The independent. (Lincoln, Neb.) 1902-1907, April 02, 1903, Page 6, Image 6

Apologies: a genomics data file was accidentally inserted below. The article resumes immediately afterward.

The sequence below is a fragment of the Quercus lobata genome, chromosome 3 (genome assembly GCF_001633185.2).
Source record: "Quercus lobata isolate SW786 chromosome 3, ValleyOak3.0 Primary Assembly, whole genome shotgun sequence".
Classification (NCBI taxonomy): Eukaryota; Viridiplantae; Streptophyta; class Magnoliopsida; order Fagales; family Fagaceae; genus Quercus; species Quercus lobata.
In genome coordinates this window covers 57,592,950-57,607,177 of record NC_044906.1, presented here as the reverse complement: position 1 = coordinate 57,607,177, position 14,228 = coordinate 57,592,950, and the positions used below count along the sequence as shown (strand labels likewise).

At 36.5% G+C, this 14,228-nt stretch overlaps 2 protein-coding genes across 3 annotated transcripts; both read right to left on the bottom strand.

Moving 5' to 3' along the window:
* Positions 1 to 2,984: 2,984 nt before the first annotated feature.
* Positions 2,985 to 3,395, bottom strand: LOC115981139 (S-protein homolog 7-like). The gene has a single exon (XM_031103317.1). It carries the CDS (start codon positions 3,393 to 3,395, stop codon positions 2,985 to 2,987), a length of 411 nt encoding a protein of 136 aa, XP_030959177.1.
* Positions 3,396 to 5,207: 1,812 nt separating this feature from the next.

THE NEBRASKA INDEPENDENT. APRIL 2, 1901 'I 4 1 sJt ; f Independent School of Political Economy At last the Independent School of Political Economy in under headway. Two books have started out on their missionDel Mar's "Science of Mon ey" and Parsons' "The City for the People," both the very best of their kind. The Director did not expect to do much in the actual work of circulating ..books for some time yet, although he had so arran&td that all who desire books may be accommodated. Tn'ere is much yet to do in arranging a neat list of books m pamphlet form, giv ing also the membership to date, etc., but all this requires time, especially where one haa other duties to per form. In some respects just criticism might b3 made of the plan. It requires m initial outlay of money as great for the borrower as if he purchased the book outright; but it has this advant age that after he has had the book thirty days, the school affords him a means of disposing it at 90 per cent o? the price be paid. No other , plan seemed quite so feasible, because the deposit made insures a return of the book; it" furnishes - an Incentive for remembering to return it and book borrowers are noted for a defective memory in this reipect But not all the books will be cir culated in this way. Last week Mr. Shandrew, of Germantown, Pa., made inquiry if the Director would accept a. gift of some of Henry George's books and circulate them. Of course, lue answer was in the affirmative. The Director has not fully determined just what the conditions will be, but these books will cost the members no .rental fee for reading them. All he desires to do, is to make some rule which will insure that the books are kept going and performing their mis sion giving instruction in political economy. And as has been said before, as soon as any book has been paid for by rental fees, it will be known as a "free book" thereafter. No additions will be made this week to the list published in The Indepen dent last week except that the de posit on Cowles' "A General Freight and Passenger Post" will be $1.2E. MEMBERSHIP. Although every subscriber of The Independent is a potential member, yet he will not be so regarded until he asks to have his name enrolled. The following have done so: A. L. Caskey, Oregon, Mo. Thomas Childers, Jamestown, Mo. W. S. Dean, Delhi, N. Y. F. E. Dodson, Trenton, Neb. " C. E. Doty, R. F. D. 12, Nehawka, Neb. Frank E. Dowd, Blcomington, Neb. II. C. Dwiggins, Petersburg, Tenn. John D. Edwards, F.aden Station, St.. Louis, Mo. H. Ellingston,-Minnehaha, Minn. Dr. F. Engelhart, Rising City, Neb. E. W. Ferguson, R. F. D. 1, Harting- .ton, Neb. George Fessant, Springview, Neb. Howard Fields, Bedford, Ind. -Alfred Hallman, Granite Falls, Wash. Wm. Jordan, Odessa, Neb. T. J. Killion, Prosser, Neb. Francis Leander King, 8 Downing st., Worcester, Mass. Joshua Leonard, Emerson, Neb. W. E. Moore, Blossom, Tex. J. C. Owen, Bui'nside, Ky. E. J. Payne, R. P. D. 1, Clayton, . Mich. Perry D. Plain, Atwater, 111. Mrs. Fannie Gray Wheeler, 515 Mc Clure st; Bloomington, 111. Del Mar. JOSHUA LEONARD. Emerson, Neb. "THE CITY FOR THE PEOPLE." Editor Independent: Find enclosed 35 cents, for which please send -me "The City for the People," by Frank Parsons, in" paper binding. A. L, CASKEY. f Oregon, Mo. C. E. Doty. R. F..D. 12, Nehawka Neb.: Am pleased to get the chance to read the standard works on politi cal economy. Count me as one of the members of the club. .Wm. Jordan, Odessa, Neb.: I am quite sure that your proposed educa tional campaign would be a success If you go on with It. J. C. Owen, Burnside, Ky.: Your suggestion as to school of political economy is in the right direction. Will get up a club here if you carry out your idea. T. J. Killion, Prosser, Neb.: I am -most heartily in favor of your plan for the Independent School of Politi cal Economy. Thomas Childers, Jamestown, Mo.: Send information of your reading circle. . "SCIENCE OF MONEY." Editor Independent . I wish to be come a pupil in your school of politi cal economy and enclose a dollar bill as deposit for "Science of Money" by Do you want to understand the aims and objects of the single tax? If you do, you can obtain literature on the subject free of cost by writing to the Brooklyn Single Tax League, 1467 Bedford ave., Brooklyn, N. Y. 221 i i lv,t k' 1st. precluimptalf3;Wst money Lil 111 Ml O l; hist. Monetary crimes .75; fi euco .Vonoy fl; List. Money In America $1.60; Hist mey( hina.50; Jilst. Money Netherlands .50 Cam- ' ox IfiO M. K N. Y. lioi'essor Simon N. Patten of the University of Pennsylvania publishes through The Macmillan Company a new volume on Heredity and Social Progress. Professor Patten's other books on The Development of English Thought and The Theory of Prosper ity have already given him a place among original and forceful writers. In his recent book, The Theory of Prosperity, he endeavors to show that prosperity depends on two factors existing economic conditions and heredity. Prosperity- and the progress depending upon it seem therefore to oepend upon two groups of laws those of economics and those of biol ogy. This independence of the two parts is, however, only apparent. Eco nomic laws reflect environing condi tions; biologic laws are those of the adjusted organisms. The peculiarities of the adjusted organisms must match tnose of the environment to which they are adjusted. If this is true for each, law in economics there should .e a parallel expression in some biol ogic law. and biologic laws should con versely have some expression in the realm of economics. An endeavor is made in the present book to correlate these theories and thus to show that the laws on which social progress de pends have a real unity. The Issues of the book are clearly presented in the following questions: How is the social surplus of an epoch trans formed into permanent conditions and mental traits? Does progress start from a deficit or a surplus? Does edu cation improve natural or acquired characters? Does progress come by strengthening the strong or by helping th" weak? Hon. Flavius J. Van Vorhis, one of the best writers in the United States on political economy, has been pay ing his respects to those pretended democratic journals that are more re publican than democratic, and the Ind ianapolis Sentinel is no exception to the rule. We need more Flavius J. Van Vorhis. R. A. Winn, in Marion (Ala.) Democrat A new work by Lester F. Ward is on the press (Macmillan) for imme. diate publication. Its title is Pure Sociology: A Treatise on the Origin and Spontaneous Develooment of So ciety. The work disnlavs the author's characteristic originality and bold ness. It differs from his ' previous works in dealing exclusively with tho pure science. It is all that its title implies and much more, as no title could fully express its eharartpr ami scope. Its thesis is that "the subject matter of sociology is human achieve ment," and it deals with the funda mental conditions to and results of human achievement. It is divided into three parts, the first of which deals with method and taxonomy, called "Taxis." The sec ond deals with social "Genesis," and plunges deep into the problem of orig ins. The third deals with the factor of intelligence, called "Telesis," and portrays the workings of the higher mind. The titles of the last two chapters, "The Conquest of Nature," and the "Socialization of Achieve ment," express well the climax of the author's thought J. O. Smith. Ord, Neb.: I com mence on the first page of The Inde pendent and read it just like I would a book. Think every issue gets bet ter. It is the only paper in America I can rely on for truth. HEADACHE 25 TkoaJLSc.J 3 At all esug tier?. A SPECIAL PAINT OFFER We have just received word from the manufacturer who supplies ug with paint, that in view of the fact that their warerooms are overtaxed and in order to reduce stock immediately we can make a special 10 day discount of 5 per cent on all house and barn paint listed below. This re duction is good for but 10 days. No orders honored after this time. All ourptints are guaranteed to be absolutely the purest to be had. Your money back if this is not true. In ordering remit by draft, express or money order. Color cards free. Pure House Paint, per gallon $1.35 Standard Barn Paint, per gallon 65 Pure White Lead, p lb ,. 06 We guarantee the above paints with two coats far three years. Floor Paint, pel gallon. ... . $1.15 Wagon Paint, per gallon 1.20 Carriage Paint, per gallon 1.80 Graph. te P.int, per gallon....... .... 90 Shingle stain, per gallon............ 60 Wood Filler, per gallon.. ........... 1.25 Oil stains, per gallon 1.20 Light Hard Oil, per gallon.. 1.25 Wood Alcohol, per 'gallon. 1.25 Best Grade of Schellac. per gallon... 2.10 Hivh Grade of Exterior Varnish per gallon 1.60 Medium Grade of Exterior Varnish, per gallon 1.45, High Grade of Interior Varnish, per gallon "1.60 Furniture Varnish, per gallon ....... 1.25 Japan Dryer, per gallon 65 Boiled Linseed Oil, Woodman Brand per gallon 55 With five gallon order. one new fifty cent oil can free. One 4 inch China Wall Brush all Bristles 60 One $y2 Inch China Wall Brush all Bristles 50 , One 3 inch China Wall Brush all ' Bristles 40 Genuine Engl's-h Venetian Red, per pound 2c American Veuetinn Red, per lb ic Ft-, nch Yellow O.-hre, per lb.... .... .24c Kr nch Gray Ochre, per lb 2c Putty, per lb 03 THE FARMERS G ROGERY C DMPANY 226 to 240 N. 10th St, Lincoln, Neb. Lowest prices on colors in oil. We have used a quantity of the above paints. They are best quality and we recommend them to our readers. The Independent. $25.00 to California. That is the Rock Island's rate from Lincoln. In effect daily, February 15 to April 30. Tickets are good in tour- . ist sleeping cars, which the Rock Island runs every day : " in the week through to Los Angeles and San Francisco. These cars make quicker time to Southern California than similar cars over any other line. Cars are operated oyer both the " Scenic " and "Southern " lines. Folder giving full information mailed on request. If you are going to California, GO NOW. After May 1 it will cost you nearly f2o more than at present. low rates to Montana, Idaho, Utah and Puget Sound art' t lso offered by tht Rock Island. See nearest Rock Is-lai.d ticket agent, or, if you prefer, write the undersigned. . - F. H. Barnes, C. P. A 1045 O St., Lincoln, Neb. 323 $15.00 To Billings. $20.00 Butte, Helena, Salt Lake and Ogden. $22.50 To Spokane. $25 Portland, Seattle, Tacoraa, San Francisco and Los Angeles, via the Burlington daily until June 15th, 1903. City Ticket Office Cor Tenth and O Streets Telephone No. 235 Burlington Depot 7th St.. between P and Q Tel. Burlington 1290. Probably the richest farminer country open for settlement to-dav on the 9 American continent, is the fine hardwood belt extending along the Minne- apolis, St. Paul & Sault Ste. Marie Railwav f 4,Soo" Line) in northern 4 Wisconsin and Michigan. Acknowledged by good authorities on dairying (f to be the best dairy region in America. A land of Clover and Blue Grass a weu suppuea witn streams, lanes, ana eprinf s 01 pure water W D. HOARD, Editor of Hoards Datryman, says: "I believe that northern Wisconsin ia going to prove the most successful dairy region of the northwest, something like that of St. Lawrence and Lewis counties in New York. "The peculiar salubrity of the air, the moderate heat of summer, the abundant and pore water, the good soil and luxuriant growth, of grasses, all conspire to make it an ideal dairy region.'' CHOICE LAUDS AT LOW PRSCES. If you want a home in the "Great Clover Belt" write for free illustrated , folder to D. W. CASSEDAY, Land Agent Soo" Line, Minneapolis, Minu. TRESTER SUPPLY COMPANY BEE SUPPLIES. ' CATALOGUE FREE. 103 So. 11th St ' Linei n-u ggj f -w",,,B IVWM TO Ours Lave stood the test of SO years. Send for Catalogue. 600 Acres. 13 Greenhouses. Efitebliflhed 1852. PHOENIX NCK8EKY COMPANY, la&O Park St., BloomtartoB, Illinois.